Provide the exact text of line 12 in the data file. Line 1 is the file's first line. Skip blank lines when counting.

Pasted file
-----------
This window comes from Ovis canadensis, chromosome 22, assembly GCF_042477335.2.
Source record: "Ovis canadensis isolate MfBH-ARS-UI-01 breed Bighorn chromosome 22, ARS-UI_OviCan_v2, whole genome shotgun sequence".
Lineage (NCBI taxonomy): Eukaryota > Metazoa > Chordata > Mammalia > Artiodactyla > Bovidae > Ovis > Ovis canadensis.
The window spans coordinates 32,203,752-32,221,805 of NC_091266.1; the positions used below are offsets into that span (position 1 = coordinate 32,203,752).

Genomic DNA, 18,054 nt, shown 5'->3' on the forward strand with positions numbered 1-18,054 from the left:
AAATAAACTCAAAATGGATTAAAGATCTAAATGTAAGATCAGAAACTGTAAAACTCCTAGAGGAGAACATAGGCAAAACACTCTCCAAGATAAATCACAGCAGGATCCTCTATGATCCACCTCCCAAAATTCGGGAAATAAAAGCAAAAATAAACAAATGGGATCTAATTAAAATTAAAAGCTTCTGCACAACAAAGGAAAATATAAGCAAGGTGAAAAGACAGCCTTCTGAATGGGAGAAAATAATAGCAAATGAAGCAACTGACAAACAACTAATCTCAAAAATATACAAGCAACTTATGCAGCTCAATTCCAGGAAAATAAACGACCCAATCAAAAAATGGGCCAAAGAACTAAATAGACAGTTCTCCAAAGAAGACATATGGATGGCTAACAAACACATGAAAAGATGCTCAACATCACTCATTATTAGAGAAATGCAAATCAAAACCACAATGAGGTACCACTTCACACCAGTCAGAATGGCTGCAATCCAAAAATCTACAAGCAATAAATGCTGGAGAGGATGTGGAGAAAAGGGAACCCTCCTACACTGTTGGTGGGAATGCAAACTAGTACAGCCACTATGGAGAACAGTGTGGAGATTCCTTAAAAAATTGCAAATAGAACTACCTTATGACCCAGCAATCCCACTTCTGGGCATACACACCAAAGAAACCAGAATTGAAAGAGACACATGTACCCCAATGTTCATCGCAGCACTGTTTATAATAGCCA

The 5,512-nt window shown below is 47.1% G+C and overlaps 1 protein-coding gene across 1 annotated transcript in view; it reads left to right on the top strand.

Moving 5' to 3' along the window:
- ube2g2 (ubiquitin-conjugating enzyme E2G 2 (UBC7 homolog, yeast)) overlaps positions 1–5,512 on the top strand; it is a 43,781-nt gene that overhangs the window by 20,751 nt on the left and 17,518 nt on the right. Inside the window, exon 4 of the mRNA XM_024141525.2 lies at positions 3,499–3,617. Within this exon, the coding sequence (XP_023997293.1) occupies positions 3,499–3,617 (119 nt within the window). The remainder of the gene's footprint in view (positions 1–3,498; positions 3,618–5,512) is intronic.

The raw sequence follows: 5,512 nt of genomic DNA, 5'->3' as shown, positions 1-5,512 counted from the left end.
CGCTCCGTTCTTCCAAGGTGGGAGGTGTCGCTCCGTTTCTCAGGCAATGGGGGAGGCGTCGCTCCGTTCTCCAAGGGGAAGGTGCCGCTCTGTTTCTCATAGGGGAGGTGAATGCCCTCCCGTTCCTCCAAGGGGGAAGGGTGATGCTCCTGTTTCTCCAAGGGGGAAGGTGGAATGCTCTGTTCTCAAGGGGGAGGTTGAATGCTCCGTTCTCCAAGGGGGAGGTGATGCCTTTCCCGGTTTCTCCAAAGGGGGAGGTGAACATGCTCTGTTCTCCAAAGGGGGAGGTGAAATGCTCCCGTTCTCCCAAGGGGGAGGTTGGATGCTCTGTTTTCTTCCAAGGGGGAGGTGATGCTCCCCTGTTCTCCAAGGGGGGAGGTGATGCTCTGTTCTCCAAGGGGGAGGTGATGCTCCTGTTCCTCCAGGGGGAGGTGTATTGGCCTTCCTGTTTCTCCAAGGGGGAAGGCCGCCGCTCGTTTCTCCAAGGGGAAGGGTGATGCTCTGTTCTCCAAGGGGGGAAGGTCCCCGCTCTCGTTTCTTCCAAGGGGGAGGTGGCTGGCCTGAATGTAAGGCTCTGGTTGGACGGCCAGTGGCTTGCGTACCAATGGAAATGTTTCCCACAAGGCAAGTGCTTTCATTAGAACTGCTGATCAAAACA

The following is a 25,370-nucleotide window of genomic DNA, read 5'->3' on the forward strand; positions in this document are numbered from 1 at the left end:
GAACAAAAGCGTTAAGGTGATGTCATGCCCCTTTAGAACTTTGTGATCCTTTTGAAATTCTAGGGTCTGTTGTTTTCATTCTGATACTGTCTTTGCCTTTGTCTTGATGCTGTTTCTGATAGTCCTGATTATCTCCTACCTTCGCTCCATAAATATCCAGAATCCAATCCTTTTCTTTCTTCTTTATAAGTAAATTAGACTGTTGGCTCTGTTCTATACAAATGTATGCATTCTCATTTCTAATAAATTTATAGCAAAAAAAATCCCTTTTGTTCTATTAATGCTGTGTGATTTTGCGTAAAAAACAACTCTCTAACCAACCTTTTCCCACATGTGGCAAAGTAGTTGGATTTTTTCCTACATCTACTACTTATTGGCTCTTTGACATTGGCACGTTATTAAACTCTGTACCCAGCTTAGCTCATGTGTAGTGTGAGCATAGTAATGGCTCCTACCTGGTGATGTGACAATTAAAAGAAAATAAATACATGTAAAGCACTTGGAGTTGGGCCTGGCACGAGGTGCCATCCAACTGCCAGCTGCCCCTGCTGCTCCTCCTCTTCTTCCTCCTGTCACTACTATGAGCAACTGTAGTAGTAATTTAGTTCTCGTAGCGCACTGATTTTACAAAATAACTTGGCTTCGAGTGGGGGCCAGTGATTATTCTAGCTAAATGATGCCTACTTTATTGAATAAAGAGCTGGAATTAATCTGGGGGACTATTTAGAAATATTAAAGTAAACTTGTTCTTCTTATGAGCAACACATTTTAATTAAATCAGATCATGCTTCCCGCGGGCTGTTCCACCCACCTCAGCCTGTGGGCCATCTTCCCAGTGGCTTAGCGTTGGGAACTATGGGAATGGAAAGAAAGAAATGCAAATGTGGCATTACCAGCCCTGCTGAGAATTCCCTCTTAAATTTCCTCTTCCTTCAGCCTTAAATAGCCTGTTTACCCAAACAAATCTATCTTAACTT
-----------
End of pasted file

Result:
The following is a 25,370-nucleotide window of genomic DNA, read 5'->3' on the forward strand; positions in this document are numbered from 1 at the left end: